Thursday 4 July 2019 5:46 am

In the age of flexible working, how can businesses prevent a cyber security nightmare?

At least half of us are expected to embrace flexible working by 2020, according to the Office for National Statistics. 

This is excellent news for employees who crave the ability to work when and where it suits them. Unfortunately, it might not be such good news for your company’s data security.

Along with the rising popularity of flexible working cultures, there has also been a dramatic increase in data portability. 

Today’s data storage methods and devices are powerful and ultra-convenient – hundreds of gigabytes of data can be stored on mobile devices, more than one terabyte of data can be put on microSD cards, and data can be easily transferred to personal cloud storage services. 


Such technology is so convenient that it straddles the line between helping employees be more collaborative and productive, while also making data so portable that it is difficult to track and protect.

Not surprisingly, while data has become more portable, it has also become more exposed to attacks and breaches. 

Whether this relationship is based on causation or correlation is a moot point. The bottom line is that the risks to data are definitely growing. 

The Data Exposure Report revealed that 61 per cent of chief information security officers (CISOs) admit that their company was breached in the past 18 months – 11 per cent more than the year before. 

Even more concerning is that, among those CISOs, 64 per cent believe that their company will have a public breach in the next 12 months. 

And according to Freedom of Information figures published earlier this week, there was a 1,000 per cent rise in the number of cyber incidents reported by the UK’s financial sector between 2017 and 2018.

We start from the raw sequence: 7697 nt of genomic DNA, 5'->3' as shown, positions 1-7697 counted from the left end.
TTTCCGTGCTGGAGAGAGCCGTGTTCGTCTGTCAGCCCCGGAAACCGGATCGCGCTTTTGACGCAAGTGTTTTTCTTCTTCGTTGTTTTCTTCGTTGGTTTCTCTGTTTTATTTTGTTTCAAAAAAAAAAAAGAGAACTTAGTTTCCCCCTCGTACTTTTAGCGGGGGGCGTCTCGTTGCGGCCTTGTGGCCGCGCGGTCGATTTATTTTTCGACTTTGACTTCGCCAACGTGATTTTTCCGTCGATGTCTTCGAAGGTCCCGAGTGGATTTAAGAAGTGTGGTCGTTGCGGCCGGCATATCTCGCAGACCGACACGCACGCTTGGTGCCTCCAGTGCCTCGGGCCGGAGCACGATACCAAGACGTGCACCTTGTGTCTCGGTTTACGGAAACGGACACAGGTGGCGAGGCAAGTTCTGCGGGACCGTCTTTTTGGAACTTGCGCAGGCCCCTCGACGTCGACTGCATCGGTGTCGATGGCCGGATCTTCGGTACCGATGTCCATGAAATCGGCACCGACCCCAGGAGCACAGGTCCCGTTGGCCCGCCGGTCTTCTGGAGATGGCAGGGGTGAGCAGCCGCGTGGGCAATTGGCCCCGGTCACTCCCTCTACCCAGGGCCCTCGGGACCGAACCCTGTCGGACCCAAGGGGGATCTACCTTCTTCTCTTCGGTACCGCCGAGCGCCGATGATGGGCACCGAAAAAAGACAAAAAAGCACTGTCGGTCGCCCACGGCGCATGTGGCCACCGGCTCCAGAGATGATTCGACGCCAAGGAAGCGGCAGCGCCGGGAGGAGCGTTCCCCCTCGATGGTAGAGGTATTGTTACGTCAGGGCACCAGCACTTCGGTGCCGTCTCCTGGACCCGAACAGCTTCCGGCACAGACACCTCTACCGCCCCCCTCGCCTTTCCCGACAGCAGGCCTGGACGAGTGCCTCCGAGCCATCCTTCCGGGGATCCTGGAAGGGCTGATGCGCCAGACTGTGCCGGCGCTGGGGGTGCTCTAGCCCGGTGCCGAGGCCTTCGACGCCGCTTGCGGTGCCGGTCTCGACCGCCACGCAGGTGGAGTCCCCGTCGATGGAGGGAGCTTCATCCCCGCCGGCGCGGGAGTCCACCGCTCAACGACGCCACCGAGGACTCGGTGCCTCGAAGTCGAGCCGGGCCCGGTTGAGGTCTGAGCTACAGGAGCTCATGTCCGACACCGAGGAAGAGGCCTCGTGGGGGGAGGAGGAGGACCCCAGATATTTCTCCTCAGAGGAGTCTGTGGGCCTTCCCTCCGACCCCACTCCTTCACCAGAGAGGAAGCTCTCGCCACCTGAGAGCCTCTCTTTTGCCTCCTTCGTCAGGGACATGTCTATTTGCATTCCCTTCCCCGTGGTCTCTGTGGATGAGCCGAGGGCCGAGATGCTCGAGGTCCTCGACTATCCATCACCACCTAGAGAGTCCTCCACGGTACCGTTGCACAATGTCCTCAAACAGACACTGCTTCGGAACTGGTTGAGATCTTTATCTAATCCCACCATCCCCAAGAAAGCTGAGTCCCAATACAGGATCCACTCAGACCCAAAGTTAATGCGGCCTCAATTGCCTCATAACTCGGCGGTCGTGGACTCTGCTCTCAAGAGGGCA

The fact remains that data today is more vulnerable and distributed than it was even a year ago. 


The more often sensitive data moves outside the traditional security perimeter of the office network ­– to personal devices, endpoints or the cloud – the greater the security risk. 

These risks are compounded by the ways in which employees access, share and save data, making it especially difficult for IT security teams to see where data lives and moves. 

So, in the age of flexible working, how do you keep data safe? The answer used to be simple: lock it down. But with today’s distributed workforce, that is not a realistic option. 

To accommodate new, more flexible working patterns, a completely new approach to data security is needed. We know that prevention strategies alone are inadequate because high-value data is lost every day. 

Instead of trying to prevent data from moving outside traditional security perimeters, organisations should focus on gaining visibility over their data lives; when and what data leaves their organisation; and who has access to it. 

The newest generation of data protection strategies are based on how quickly organisations can detect and respond to threats. 

Quick response to threats is especially important during situations when data is at high risk. In particular, businesses need visibility to their data during M&A, organisational changes, and employee departures, as well as when data is accidentally leaked. 

Today’s employees expect flexible working to be the norm, not the exception. If businesses don’t change their approach to security – from prevention to protection – there will be an ongoing problem with employees putting data at risk as they handle, move and save it. 

The data security approaches of today must therefore flex as much as employees’ hours.  

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